Re: A330 Crashes, 7 die

From:         kls@ohare.Chicago.COM (Karl Swartz)
Organization: Chicago Software Works, Menlo Park, California
Date:         08 Jul 94 18:18:10 
References:   1 2 3
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In article <2vgoc6$21a@agassiz.cas.und.nodak.edu>,
Anders Pedersen <pedersen@cs.UND.NoDak.Edu> wrote:
>Helen Trillian Rose (hrose@kei.com) wrote:

>: I can't imagine its the P&W engines. These engines (tho not this exact
>: *variant* have been operating successfully for ages now).

>They where the P&W engines

I believe Helen's point was that the engines were not the *cause* of
the crash, and, so far, that does appear to be consistent with the
available evidence.  It's possible that the #2 engine (the one which
was not intentionally shut down) stalled, perhaps due to the extreme
angle of attack, but what I've read says they did recover control,
albeit at too low an altitude to do them much good.  It doesn't seem
like there's enough time there to recover from a compressor stall.

>they have not been very succesfull as of late.  There was a rash of
>in flight shutdowns on 767s last year ...

Not to mention the problems with PW4460-equipped MD-11s, which seemed
to command more attention.

>which is no big deal when one goes in flight, but at least two
>(seperate incidents) had an engine quit rigth after take off.

That may not be terribly meaningful.  Earlier this year I was on a
747-400 (coincidently equipped with PW4056 engines) which suffered
a series of compressor stalls, followed by an in-flight shutdown,
immediately after takeoff.  However, after our return, the pilots
said the engine had actually started showing signs of trouble even
before V1.  Since the engine was still developing power, they chose
to continue the takeoff, with the expectation of immediately going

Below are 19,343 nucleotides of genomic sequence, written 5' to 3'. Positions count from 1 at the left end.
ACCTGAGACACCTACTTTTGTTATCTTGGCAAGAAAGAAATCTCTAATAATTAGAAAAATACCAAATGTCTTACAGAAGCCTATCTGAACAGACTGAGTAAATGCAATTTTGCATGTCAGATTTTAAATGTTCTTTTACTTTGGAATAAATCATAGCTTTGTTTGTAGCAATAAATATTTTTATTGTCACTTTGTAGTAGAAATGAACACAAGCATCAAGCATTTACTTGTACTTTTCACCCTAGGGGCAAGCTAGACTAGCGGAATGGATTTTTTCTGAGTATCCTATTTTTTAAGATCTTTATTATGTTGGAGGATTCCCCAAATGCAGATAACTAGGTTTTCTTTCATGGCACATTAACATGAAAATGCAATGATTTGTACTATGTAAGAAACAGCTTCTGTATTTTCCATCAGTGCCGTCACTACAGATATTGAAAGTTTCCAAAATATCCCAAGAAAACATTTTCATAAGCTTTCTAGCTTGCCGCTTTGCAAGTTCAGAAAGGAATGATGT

back to the airport, rather than risk a rejected takeoff.

The increased angle of attack during the initial climb was probably
the last straw for an already dicey engine.  While it was in fact an
in-flight shutdown, that seems almost a technicality in light of the
pilots' knowledge, even before we were committed to taking off, that
it was likely to happen.

>: Boeing is *not* happy. I was at Boeing-Everett when I heard about the
>: crash! 

>Let me guess!  The engines that was on the A330 is basically the SAME as on
>the 777, and this might just stop Boeing from getting ETOPS from day one,
>which will make the A330 (despite this crash) a lot more appealing to the
>airlines?

That's a bit unfair to Boeing -- no aircraft manufacturer likes to
see a plane crash, especially if people are killed.

As for the impact on the 777, the crash might have an impact if the
engines are shown to be at fault, but again, there doesn't seem to be
any reason to blame the engines at this point.  Even if there was, the
installed base of PW4000 engines which have accumlated a vast amount
of experience largely count *for* the 777's PW4000s.

>(Are we in the bizare situation that Airbus have created a situation
>that one of their aircraft crashing have made them be able to sell 
>more aircraft?)

A fascinating notion, but I doubt this crash will hurt the 777 much,
if at all.  More likely, coming on top of the A310 and A300 crashes
earlier this year, it'll hurt Airbus, though perhaps not as badly as
it might have since the USAir crash seems to have caught most of the
media's attention around here.  (Whether this is fair to Airbus is
another matter -- it's awfully hard to blame them for the Aeroflot
A310 crash!)

-- 
Karl Swartz	|INet	kls@chicago.com
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